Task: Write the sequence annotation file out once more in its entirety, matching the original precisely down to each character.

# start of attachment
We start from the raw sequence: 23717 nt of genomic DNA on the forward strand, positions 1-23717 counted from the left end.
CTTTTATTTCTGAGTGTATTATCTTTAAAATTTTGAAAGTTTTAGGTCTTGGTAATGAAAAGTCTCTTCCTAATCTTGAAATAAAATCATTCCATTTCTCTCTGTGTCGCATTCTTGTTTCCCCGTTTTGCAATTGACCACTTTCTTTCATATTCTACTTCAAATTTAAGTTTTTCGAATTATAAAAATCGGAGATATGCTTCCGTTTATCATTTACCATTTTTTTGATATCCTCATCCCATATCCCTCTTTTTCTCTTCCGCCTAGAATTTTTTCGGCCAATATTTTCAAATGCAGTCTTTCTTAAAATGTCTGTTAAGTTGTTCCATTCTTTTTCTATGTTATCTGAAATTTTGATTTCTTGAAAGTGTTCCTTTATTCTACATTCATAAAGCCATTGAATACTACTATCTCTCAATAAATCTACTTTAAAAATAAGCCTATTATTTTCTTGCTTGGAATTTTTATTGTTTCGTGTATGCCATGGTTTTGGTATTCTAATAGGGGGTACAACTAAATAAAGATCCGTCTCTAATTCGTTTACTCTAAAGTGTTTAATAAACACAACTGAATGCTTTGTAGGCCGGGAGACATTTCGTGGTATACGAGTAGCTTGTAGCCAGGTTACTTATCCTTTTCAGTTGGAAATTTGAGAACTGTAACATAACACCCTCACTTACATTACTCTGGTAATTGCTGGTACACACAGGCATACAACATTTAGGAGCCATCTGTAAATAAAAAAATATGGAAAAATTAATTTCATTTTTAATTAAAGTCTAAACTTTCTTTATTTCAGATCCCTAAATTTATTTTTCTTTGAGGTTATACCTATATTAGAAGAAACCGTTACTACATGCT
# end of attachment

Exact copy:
We start from the raw sequence: 23717 nt of genomic DNA on the forward strand, positions 1-23717 counted from the left end.
CTTTTATTTCTGAGTGTATTATCTTTAAAATTTTGAAAGTTTTAGGTCTTGGTAATGAAAAGTCTCTTCCTAATCTTGAAATAAAATCATTCCATTTCTCTCTGTGTCGCATTCTTGTTTCCCCGTTTTGCAATTGACCACTTTCTTTCATATTCTACTTCAAATTTAAGTTTTTCGAATTATAAAAATCGGAGATATGCTTCCGTTTATCATTTACCATTTTTTTGATATCCTCATCCCATATCCCTCTTTTTCTCTTCCGCCTAGAATTTTTTCGGCCAATATTTTCAAATGCAGTCTTTCTTAAAATGTCTGTTAAGTTGTTCCATTCTTTTTCTATGTTATCTGAAATTTTGATTTCTTGAAAGTGTTCCTTTATTCTACATTCATAAAGCCATTGAATACTACTATCTCTCAATAAATCTACTTTAAAAATAAGCCTATTATTTTCTTGCTTGGAATTTTTATTGTTTCGTGTATGCCATGGTTTTGGTATTCTAATAGGGGGTACAACTAAATAAAGATCCGTCTCTAATTCGTTTACTCTAAAGTGTTTAATAAACACAACTGAATGCTTTGTAGGCCGGGAGACATTTCGTGGTATACGAGTAGCTTGTAGCCAGGTTACTTATCCTTTTCAGTTGGAAATTTGAGAACTGTAACATAACACCCTCACTTACATTACTCTGGTAATTGCTGGTACACACAGGCATACAACATTTAGGAGCCATCTGTAAATAAAAAAATATGGAAAAATTAATTTCATTTTTAATTAAAGTCTAAACTTTCTTTATTTCAGATCCCTAAATTTATTTTTCTTTGAGGTTATACCTATATTAGAAGAAACCGTTACTACATGCT